(1847) Muscadivora aenea sylvatica.
THE INDIAN GREEN IMPERIAL PIGEON.
Columba sylvatica Tickell, J. A. S. B., ii, p. 581 (1833) (Borabhum). Carpophaga aenea. Blanf. & Oates, iv, p. 19 (part.).
Vernacular names. Dunhal or Dumkal, Pona Kabutra, Barra Harial (Hind.); Hunget-ma-nwa, Hnget-knit-nwa (Burmese); Paguma or Porguma (Assam); Daohukuruma (Cachari) ; Inrui-kura (Katcha Naga).
Description. Differs from the preceding bird in having the grey of the head and especially of the hinder neck a much purer grey; the vinous tint on the lower plumage is also less, or even absent; the green of the upper plumage is also more pure and brilliant with less copper tinge.
Colours of soft parts as in the other races.
Measurements. Wing 212 to 254 mm., in Northern bird seldom under 224 mm.; Bengal and Orissa birds seldom under 220 mm.
Distribution. Nepal and Sikkim Terai; Bengal and Behar, South to Orissa and ? North Madras in the Circars; Assam, Burma to Central Tenasserim, Shan States and Northern Siam. Andaman birds are very green and average more white on the forehead and face but seem hardly separable from sylvatica.
Nidification. The Indian Green Imperial Pigeon breeds in Assam from March to June between the foot-hills and the ridges up to 4,000 feet or, rarely, 2,000 feet higher. Wimberly took eggs in the Andamans up to July and Osmaston many in April. In Burma they breed from February to May. In the plains of Assam and Bengal they are said to lay in June and July after the rains break. The nest is the usual rough platform of sticks and twigs interlaced so as to leave a shallow depression in the centre for the egg. Inglis and Bingham both mention a certain amount of grass in the construction of the nest, but this must be quite unusual. The great majority of nests are built upon small saplings at a height of about 25 feet from the ground but, occasionally, they are built in large trees at a height from the ground of 40 feet or over. The tree selected is always in forest and in most cases close to a stream, whilst bamboo-clumps similarly situated are occasionally used. One egg only is laid and twenty-two of these average 45.4 x 33.5 mm.: maxima 51.5 X 33.5 and 45.6 x 37.6 mm,; minima 41.1 x 32.2 and 42.6 x 31.2 mm.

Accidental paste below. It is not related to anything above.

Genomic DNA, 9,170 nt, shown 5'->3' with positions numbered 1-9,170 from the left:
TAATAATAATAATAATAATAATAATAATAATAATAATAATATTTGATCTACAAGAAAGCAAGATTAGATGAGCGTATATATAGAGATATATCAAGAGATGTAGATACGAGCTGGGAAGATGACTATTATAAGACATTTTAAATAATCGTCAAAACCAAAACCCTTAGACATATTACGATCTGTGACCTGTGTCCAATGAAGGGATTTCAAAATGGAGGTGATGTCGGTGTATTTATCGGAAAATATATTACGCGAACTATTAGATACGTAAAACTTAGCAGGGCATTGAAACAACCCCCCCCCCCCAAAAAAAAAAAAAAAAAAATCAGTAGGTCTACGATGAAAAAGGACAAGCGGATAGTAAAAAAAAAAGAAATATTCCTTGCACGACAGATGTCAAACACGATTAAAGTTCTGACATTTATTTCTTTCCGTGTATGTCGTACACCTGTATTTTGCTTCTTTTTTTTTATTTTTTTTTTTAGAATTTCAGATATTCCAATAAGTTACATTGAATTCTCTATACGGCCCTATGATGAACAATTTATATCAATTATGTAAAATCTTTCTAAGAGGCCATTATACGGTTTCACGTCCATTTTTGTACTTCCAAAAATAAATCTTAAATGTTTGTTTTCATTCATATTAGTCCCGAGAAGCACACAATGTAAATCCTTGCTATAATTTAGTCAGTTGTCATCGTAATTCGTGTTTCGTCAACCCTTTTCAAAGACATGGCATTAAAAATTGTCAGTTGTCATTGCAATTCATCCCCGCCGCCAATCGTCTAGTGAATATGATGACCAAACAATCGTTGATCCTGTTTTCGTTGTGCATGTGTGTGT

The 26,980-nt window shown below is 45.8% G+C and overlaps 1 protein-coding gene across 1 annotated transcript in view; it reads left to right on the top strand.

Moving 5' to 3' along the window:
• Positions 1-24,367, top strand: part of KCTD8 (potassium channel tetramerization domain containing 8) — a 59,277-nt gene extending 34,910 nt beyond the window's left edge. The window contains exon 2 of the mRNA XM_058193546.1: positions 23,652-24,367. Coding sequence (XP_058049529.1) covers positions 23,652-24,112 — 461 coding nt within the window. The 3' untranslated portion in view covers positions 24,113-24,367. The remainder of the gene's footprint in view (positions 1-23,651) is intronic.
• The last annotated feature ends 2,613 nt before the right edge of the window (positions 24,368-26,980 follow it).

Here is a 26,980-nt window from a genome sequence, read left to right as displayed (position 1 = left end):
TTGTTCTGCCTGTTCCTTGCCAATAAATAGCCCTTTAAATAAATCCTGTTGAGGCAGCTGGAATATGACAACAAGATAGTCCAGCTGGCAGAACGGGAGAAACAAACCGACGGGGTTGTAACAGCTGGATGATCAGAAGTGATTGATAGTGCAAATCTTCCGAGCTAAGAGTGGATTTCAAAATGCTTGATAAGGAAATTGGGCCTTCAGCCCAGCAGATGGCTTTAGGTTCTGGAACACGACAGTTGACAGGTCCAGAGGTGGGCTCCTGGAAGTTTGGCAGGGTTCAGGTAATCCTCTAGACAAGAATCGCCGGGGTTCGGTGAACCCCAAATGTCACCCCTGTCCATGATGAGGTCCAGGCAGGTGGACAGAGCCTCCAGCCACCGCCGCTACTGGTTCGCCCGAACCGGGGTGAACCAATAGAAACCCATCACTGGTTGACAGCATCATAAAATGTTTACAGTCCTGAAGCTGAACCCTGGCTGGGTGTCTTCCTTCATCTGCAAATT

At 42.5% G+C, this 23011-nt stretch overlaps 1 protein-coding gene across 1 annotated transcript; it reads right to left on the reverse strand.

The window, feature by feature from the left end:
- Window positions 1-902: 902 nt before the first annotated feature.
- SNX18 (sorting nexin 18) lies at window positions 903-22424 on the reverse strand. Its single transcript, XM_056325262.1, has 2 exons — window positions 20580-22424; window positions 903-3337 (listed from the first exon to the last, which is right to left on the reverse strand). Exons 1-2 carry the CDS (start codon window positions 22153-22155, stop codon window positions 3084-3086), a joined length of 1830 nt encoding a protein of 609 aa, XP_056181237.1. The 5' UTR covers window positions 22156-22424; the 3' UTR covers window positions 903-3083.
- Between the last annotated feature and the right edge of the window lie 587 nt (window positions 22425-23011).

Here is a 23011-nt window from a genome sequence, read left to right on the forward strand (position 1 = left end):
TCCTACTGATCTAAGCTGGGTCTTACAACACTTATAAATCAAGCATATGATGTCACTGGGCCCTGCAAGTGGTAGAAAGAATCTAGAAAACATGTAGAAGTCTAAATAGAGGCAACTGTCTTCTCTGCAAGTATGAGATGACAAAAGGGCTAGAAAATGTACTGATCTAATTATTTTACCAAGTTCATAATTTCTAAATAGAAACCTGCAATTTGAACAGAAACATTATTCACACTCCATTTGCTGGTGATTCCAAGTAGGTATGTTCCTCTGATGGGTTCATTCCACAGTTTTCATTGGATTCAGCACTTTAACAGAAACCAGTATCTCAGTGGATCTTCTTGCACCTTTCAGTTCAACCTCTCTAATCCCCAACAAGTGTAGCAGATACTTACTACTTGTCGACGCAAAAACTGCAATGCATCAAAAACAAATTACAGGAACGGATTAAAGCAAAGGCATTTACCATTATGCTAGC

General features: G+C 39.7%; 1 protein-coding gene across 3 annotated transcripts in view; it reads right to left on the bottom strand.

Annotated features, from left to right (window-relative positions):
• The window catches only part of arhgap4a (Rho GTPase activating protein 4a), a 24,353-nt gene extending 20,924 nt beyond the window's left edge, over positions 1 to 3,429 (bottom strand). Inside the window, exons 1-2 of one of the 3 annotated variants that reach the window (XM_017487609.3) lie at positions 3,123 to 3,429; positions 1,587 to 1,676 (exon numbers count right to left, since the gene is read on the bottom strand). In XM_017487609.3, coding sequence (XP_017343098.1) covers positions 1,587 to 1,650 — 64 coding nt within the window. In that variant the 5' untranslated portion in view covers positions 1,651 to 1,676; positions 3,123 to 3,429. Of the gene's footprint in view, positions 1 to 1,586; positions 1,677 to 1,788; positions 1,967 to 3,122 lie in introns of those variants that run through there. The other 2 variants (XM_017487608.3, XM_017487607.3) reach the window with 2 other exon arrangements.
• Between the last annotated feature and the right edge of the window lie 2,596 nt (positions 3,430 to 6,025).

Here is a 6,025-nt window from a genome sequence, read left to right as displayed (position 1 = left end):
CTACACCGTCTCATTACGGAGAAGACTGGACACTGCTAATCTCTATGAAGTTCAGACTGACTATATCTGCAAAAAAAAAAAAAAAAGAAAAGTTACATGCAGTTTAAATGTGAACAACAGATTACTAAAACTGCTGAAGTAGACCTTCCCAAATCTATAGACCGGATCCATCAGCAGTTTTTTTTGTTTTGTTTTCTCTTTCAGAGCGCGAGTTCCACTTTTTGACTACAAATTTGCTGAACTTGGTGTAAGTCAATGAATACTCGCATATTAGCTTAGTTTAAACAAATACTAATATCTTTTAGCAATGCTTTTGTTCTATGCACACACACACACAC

Habits. This Pigeon is found both in the plains and in the hills up to about 6,000 feet or rather higher, being most common in the foot-hills and adjacent plains and up to 3,000 feet. They occasionally collect in small flocks of half a dozen to a score but-more often they are seen singly or in pairs. Where, however, there are fruit-trees in bearing, more especially some of the wild figs, the birds collect in immense numbers. They drink regularly morning and evening and for this purpose alight on the ground, moving quite freely thereon and every now and then walking to the water's brink,-where they thrust their bills deep in, taking long draughts. I have never seen them bathe in a state of nature, though tame birds do so frequently. They are almost entirely frugivorous but eat a certain number of buds and shoots as well. Their night is fast and powerful, though the small amount of napping indulged in gives one the idea that it is leisurely. When flighting from one feeding-ground to another or to and from their roosting-places they fly high and therefore seldom form part of a general Pigeon bag, though easy enough to shoot at their feeding-trees. Their call is a very deep, rolling " wuck-wuck-wurr." They are not quarrelsome birds and are easy to keep in captivity but they are lethargic and uninteresting pets unless kept unconfined, their most noticeable feature being greed. They are excellent birds for the table.